Divergent Selection among Maize Seedlings for Nitrate Uptake
- R. H. Teyker ,
- R. H. Moll and
- W. A. Jackson
Selection applied to seedlings grown under controlled environmental conditions may contribute to plant improvement provided agronomic traits are well correlated to the seedling selection trait. The objective of this research was to utilize techniques for screening maize (Zea mays L.) seedlings for induced NO3 uptake in order to evaluate direct and indirect effects of such selection on populations created. Two cycles of divergent mass selection were performed on the open-pollinated maize populations ‘Jarvis Golden Prolific’. Resulting populations together with the original ‘Jarvis’ were evaluated under selection conditions in the laboratory and in field trials at three locations in each of 2 yr. Significant changes in the selection trait were observed (selection response = 13.3% per cycle) that were due primarily to effects on plant size. Realized heritabilities of the first generation of selection were 0.25 for high NO3 uptake and 0.10 for low NO3 uptake. Nitrate uptake and seedling size declined in both selection directions in the second cycle. Relative changes in uptake and reduction of NO3 differed between selection cycles. Correlated responses in yield, ear number, and grain N were observed in the field, but significant genotype ✕ environment (year, location, and N supply) interactions were evident. Response to N as measured by yield and N use parameters was not associated with selections based on seedling NO3 uptake.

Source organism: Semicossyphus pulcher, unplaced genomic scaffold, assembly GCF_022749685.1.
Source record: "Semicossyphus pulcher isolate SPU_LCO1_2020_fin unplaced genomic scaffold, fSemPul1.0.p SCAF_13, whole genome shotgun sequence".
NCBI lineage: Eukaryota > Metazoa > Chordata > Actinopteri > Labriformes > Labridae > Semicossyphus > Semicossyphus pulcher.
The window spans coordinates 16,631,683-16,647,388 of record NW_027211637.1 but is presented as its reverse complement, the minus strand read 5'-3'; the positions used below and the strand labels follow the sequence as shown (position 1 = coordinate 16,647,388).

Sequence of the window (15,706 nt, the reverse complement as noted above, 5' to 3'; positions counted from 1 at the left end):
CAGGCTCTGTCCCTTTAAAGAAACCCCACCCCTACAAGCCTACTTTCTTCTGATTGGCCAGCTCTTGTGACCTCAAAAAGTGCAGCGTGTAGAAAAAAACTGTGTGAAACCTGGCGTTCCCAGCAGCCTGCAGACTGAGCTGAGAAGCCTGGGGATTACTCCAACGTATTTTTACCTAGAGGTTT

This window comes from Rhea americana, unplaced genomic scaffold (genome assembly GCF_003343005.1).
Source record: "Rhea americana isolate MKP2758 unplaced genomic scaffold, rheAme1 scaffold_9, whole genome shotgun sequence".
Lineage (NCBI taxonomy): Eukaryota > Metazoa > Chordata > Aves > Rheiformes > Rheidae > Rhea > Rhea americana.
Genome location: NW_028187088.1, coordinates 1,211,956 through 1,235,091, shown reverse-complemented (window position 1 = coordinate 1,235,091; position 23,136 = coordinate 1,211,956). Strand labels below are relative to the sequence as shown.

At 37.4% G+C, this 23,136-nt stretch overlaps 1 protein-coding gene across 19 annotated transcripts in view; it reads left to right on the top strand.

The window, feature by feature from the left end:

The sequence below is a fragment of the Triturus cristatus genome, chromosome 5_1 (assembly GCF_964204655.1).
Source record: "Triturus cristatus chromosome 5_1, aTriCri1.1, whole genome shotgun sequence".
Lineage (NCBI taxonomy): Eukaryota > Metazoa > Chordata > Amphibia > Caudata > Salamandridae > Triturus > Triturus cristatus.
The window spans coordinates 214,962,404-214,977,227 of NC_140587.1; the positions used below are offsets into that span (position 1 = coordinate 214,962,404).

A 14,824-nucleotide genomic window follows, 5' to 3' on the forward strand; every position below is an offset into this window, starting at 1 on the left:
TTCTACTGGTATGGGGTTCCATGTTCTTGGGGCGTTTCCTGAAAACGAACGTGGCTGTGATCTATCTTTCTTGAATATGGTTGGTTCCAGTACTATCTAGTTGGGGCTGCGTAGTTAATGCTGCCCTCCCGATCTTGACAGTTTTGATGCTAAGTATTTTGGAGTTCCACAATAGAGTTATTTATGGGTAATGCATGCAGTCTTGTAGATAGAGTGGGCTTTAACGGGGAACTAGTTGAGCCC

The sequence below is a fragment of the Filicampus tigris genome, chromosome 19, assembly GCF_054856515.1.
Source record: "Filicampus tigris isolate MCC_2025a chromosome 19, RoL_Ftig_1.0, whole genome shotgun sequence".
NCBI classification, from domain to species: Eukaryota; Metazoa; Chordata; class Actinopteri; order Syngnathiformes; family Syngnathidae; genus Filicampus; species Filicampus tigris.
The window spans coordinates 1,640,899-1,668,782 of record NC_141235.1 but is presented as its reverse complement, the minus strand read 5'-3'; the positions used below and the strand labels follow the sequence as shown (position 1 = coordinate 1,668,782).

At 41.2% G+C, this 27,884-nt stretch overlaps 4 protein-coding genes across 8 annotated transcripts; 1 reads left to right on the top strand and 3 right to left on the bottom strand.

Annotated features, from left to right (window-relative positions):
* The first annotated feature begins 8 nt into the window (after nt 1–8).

Copyright © 1989.